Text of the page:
Mar 5, 2023

Astronomers Find a Seemingly Impossible Exoplanet

Posted by in categories: food, space

“The host star, TOI-5205, is just about four times the size of Jupiter, yet it has somehow managed to form a Jupiter-sized planet, which is quite surprising!” exclaimed Dr. Shubham Kanodia, who is a postdoctoral fellow in the Carnegie Earth & Planets Lab and an expert in red dwarf stars, and lead author of the study. Dr. Shubham recently discussed the discovery in an in-depth blog post, as well. Using food as an analogy, Jupiter orbiting our Sun is equivalent to a pea orbiting a grapefruit, whereas TOI-5205b orbiting its parent star would be equivalent to a pea orbiting a lemon.

The general theory of planetary formation begins with a massive, rotating disk of gas and dust encircling young stars, with gas planets initially being formed from rocky material comprising approximately 10 Earth masses. Over time, this material forms the core of the giant planet, which then accumulates large amounts of gas from the disk to produce the massive gas giants we observe today. As it turns out, the confirmation of TOI-5205b could throw this theory into disarray.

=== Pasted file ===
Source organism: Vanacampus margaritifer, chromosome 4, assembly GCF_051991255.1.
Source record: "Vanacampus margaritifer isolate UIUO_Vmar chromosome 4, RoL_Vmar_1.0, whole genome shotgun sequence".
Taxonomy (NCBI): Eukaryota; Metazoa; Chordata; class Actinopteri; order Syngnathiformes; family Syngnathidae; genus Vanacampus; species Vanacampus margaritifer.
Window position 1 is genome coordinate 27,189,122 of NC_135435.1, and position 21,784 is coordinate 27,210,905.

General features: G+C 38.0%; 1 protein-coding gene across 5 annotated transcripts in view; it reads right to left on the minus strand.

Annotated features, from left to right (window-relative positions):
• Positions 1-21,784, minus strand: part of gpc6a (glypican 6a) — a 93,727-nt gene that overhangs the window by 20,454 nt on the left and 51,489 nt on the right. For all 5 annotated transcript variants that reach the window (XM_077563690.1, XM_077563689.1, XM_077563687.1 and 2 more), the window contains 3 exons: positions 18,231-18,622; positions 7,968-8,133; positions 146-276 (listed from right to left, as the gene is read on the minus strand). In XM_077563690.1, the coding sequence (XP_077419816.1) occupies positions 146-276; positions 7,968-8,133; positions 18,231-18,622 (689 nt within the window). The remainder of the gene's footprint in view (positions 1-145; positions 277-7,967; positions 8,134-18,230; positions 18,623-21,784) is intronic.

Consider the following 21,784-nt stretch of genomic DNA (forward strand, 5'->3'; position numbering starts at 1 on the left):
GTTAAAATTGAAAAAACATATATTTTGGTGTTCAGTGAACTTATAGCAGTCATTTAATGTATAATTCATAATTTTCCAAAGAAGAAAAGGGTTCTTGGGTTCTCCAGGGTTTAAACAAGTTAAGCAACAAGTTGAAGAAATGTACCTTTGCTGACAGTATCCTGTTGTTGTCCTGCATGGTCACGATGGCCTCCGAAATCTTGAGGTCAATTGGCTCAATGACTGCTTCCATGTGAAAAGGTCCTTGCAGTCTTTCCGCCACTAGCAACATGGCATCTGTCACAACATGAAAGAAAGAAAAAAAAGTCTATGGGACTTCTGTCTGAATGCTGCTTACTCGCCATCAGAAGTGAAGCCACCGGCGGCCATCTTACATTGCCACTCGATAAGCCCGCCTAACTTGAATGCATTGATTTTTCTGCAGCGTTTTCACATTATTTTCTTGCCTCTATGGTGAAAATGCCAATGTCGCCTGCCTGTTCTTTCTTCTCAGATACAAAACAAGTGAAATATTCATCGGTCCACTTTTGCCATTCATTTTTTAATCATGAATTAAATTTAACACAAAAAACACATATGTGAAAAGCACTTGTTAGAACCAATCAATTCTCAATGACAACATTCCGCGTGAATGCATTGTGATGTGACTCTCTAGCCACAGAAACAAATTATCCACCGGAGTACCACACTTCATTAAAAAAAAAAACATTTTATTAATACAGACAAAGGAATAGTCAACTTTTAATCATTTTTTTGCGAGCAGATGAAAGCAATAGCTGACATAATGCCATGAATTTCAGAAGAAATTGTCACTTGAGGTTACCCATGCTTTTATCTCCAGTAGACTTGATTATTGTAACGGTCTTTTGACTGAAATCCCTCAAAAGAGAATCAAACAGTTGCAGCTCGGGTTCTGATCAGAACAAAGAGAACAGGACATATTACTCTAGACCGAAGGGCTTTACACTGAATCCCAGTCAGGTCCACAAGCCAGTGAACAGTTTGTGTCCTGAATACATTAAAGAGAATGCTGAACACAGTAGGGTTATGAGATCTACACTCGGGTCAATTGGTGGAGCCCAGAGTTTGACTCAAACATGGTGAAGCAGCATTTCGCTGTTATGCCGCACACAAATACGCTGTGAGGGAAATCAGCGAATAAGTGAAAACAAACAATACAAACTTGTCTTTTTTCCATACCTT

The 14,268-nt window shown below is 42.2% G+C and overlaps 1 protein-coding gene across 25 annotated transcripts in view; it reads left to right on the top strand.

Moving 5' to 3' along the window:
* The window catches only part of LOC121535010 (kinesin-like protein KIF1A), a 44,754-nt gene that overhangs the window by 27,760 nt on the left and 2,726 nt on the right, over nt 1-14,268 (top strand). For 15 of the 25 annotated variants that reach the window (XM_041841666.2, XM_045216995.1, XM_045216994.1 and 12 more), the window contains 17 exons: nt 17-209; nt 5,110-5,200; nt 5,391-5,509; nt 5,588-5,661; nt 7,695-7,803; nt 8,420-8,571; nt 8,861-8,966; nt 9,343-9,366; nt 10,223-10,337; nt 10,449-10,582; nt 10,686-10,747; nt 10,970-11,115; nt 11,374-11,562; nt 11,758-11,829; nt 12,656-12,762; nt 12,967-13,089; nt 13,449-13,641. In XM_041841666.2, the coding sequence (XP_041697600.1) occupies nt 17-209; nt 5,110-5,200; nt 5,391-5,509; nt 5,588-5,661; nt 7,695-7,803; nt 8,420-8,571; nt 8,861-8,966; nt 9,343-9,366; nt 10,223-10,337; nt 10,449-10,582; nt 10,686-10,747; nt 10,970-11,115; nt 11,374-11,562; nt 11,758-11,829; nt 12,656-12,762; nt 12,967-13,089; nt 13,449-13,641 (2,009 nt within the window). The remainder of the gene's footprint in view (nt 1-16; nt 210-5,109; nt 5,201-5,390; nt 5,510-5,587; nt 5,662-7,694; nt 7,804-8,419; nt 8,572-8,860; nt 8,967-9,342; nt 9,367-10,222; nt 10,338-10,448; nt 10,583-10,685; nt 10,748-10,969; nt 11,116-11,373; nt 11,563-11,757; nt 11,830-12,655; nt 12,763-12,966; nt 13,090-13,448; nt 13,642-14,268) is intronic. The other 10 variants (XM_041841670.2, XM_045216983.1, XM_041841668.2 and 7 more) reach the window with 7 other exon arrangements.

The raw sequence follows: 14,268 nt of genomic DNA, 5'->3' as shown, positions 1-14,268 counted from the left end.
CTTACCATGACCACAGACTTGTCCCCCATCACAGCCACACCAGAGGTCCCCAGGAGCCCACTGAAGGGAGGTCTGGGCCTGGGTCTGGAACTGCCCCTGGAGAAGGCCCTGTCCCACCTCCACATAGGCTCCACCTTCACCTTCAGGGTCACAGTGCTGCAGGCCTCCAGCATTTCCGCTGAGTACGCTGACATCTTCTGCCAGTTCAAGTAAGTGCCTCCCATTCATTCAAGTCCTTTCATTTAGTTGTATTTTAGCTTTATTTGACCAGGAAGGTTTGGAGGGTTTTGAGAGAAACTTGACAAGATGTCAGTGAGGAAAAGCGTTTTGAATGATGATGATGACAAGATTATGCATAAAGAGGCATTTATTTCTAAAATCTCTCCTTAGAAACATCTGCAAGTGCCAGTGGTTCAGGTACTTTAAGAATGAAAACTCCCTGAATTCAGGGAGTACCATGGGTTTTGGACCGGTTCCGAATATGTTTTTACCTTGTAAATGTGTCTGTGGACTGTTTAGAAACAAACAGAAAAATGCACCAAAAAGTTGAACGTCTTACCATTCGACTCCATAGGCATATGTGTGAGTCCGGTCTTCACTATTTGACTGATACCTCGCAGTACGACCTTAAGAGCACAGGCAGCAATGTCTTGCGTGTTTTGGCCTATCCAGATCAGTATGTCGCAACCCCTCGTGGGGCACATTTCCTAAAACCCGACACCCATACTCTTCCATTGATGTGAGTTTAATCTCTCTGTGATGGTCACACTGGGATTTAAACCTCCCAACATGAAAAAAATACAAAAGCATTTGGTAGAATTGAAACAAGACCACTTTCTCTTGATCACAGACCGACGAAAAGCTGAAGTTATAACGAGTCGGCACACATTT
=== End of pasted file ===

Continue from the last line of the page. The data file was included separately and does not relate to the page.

“TOI-5205b’s existence stretches what we know about the disks in which these planets are born,” explained Dr. Kanodia. “In the beginning, if there isn’t enough rocky material in the disk to form the initial core, then one cannot form a giant gas planet. And at the end, if the disk evaporates away before the massive core is formed, then one cannot form a giant gas planet. And yet TOI-5205b formed despite these guardrails. Based on our nominal current understanding of planet formation, TOI-5205b should not exist; it is a ‘forbidden’ planet.”

Comments are closed.